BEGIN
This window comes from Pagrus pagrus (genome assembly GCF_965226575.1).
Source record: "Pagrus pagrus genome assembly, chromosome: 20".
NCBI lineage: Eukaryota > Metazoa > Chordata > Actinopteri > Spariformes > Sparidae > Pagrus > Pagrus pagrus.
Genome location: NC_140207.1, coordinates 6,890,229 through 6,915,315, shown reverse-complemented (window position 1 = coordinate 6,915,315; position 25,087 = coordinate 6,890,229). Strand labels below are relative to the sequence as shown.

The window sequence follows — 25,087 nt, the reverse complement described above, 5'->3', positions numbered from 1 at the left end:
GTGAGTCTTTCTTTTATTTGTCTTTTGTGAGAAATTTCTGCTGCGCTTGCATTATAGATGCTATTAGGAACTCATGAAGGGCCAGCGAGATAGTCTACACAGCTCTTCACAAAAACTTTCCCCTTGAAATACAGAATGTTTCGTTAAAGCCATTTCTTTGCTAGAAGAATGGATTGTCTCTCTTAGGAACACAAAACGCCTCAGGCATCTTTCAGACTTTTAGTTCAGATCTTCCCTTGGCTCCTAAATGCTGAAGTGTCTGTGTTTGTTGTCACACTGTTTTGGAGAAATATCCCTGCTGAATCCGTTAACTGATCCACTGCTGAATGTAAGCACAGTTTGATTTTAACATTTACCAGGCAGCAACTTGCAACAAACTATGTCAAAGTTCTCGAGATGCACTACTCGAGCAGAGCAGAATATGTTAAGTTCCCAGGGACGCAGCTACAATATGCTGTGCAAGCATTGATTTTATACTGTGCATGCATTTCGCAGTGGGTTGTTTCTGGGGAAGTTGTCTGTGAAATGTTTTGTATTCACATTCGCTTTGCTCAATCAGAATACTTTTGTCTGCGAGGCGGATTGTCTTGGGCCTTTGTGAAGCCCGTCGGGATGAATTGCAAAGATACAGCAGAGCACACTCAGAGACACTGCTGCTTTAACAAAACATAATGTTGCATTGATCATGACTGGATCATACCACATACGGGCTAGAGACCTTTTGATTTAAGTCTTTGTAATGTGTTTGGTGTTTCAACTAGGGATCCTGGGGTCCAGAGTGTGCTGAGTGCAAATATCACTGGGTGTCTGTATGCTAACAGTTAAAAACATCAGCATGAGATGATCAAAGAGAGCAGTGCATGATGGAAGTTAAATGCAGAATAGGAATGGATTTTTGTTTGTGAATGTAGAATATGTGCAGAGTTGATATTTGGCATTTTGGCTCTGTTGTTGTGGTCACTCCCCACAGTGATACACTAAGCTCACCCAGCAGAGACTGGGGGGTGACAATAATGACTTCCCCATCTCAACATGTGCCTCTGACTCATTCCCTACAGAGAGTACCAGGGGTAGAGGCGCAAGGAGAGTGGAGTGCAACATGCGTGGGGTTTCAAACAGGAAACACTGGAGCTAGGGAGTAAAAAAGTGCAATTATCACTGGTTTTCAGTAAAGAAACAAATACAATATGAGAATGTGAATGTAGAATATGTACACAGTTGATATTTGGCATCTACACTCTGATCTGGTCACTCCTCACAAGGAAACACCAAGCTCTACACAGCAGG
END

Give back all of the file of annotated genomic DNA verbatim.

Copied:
This window comes from Pagrus pagrus (genome assembly GCF_965226575.1).
Source record: "Pagrus pagrus genome assembly, chromosome: 20".
NCBI lineage: Eukaryota > Metazoa > Chordata > Actinopteri > Spariformes > Sparidae > Pagrus > Pagrus pagrus.
Genome location: NC_140207.1, coordinates 6,890,229 through 6,915,315, shown reverse-complemented (window position 1 = coordinate 6,915,315; position 25,087 = coordinate 6,890,229). Strand labels below are relative to the sequence as shown.

The window sequence follows — 25,087 nt, the reverse complement described above, 5'->3', positions numbered from 1 at the left end:
GTGAGTCTTTCTTTTATTTGTCTTTTGTGAGAAATTTCTGCTGCGCTTGCATTATAGATGCTATTAGGAACTCATGAAGGGCCAGCGAGATAGTCTACACAGCTCTTCACAAAAACTTTCCCCTTGAAATACAGAATGTTTCGTTAAAGCCATTTCTTTGCTAGAAGAATGGATTGTCTCTCTTAGGAACACAAAACGCCTCAGGCATCTTTCAGACTTTTAGTTCAGATCTTCCCTTGGCTCCTAAATGCTGAAGTGTCTGTGTTTGTTGTCACACTGTTTTGGAGAAATATCCCTGCTGAATCCGTTAACTGATCCACTGCTGAATGTAAGCACAGTTTGATTTTAACATTTACCAGGCAGCAACTTGCAACAAACTATGTCAAAGTTCTCGAGATGCACTACTCGAGCAGAGCAGAATATGTTAAGTTCCCAGGGACGCAGCTACAATATGCTGTGCAAGCATTGATTTTATACTGTGCATGCATTTCGCAGTGGGTTGTTTCTGGGGAAGTTGTCTGTGAAATGTTTTGTATTCACATTCGCTTTGCTCAATCAGAATACTTTTGTCTGCGAGGCGGATTGTCTTGGGCCTTTGTGAAGCCCGTCGGGATGAATTGCAAAGATACAGCAGAGCACACTCAGAGACACTGCTGCTTTAACAAAACATAATGTTGCATTGATCATGACTGGATCATACCACATACGGGCTAGAGACCTTTTGATTTAAGTCTTTGTAATGTGTTTGGTGTTTCAACTAGGGATCCTGGGGTCCAGAGTGTGCTGAGTGCAAATATCACTGGGTGTCTGTATGCTAACAGTTAAAAACATCAGCATGAGATGATCAAAGAGAGCAGTGCATGATGGAAGTTAAATGCAGAATAGGAATGGATTTTTGTTTGTGAATGTAGAATATGTGCAGAGTTGATATTTGGCATTTTGGCTCTGTTGTTGTGGTCACTCCCCACAGTGATACACTAAGCTCACCCAGCAGAGACTGGGGGGTGACAATAATGACTTCCCCATCTCAACATGTGCCTCTGACTCATTCCCTACAGAGAGTACCAGGGGTAGAGGCGCAAGGAGAGTGGAGTGCAACATGCGTGGGGTTTCAAACAGGAAACACTGGAGCTAGGGAGTAAAAAAGTGCAATTATCACTGGTTTTCAGTAAAGAAACAAATACAATATGAGAATGTGAATGTAGAATATGTACACAGTTGATATTTGGCATCTACACTCTGATCTGGTCACTCCTCACAAGGAAACACCAAGCTCTACACAGCAGG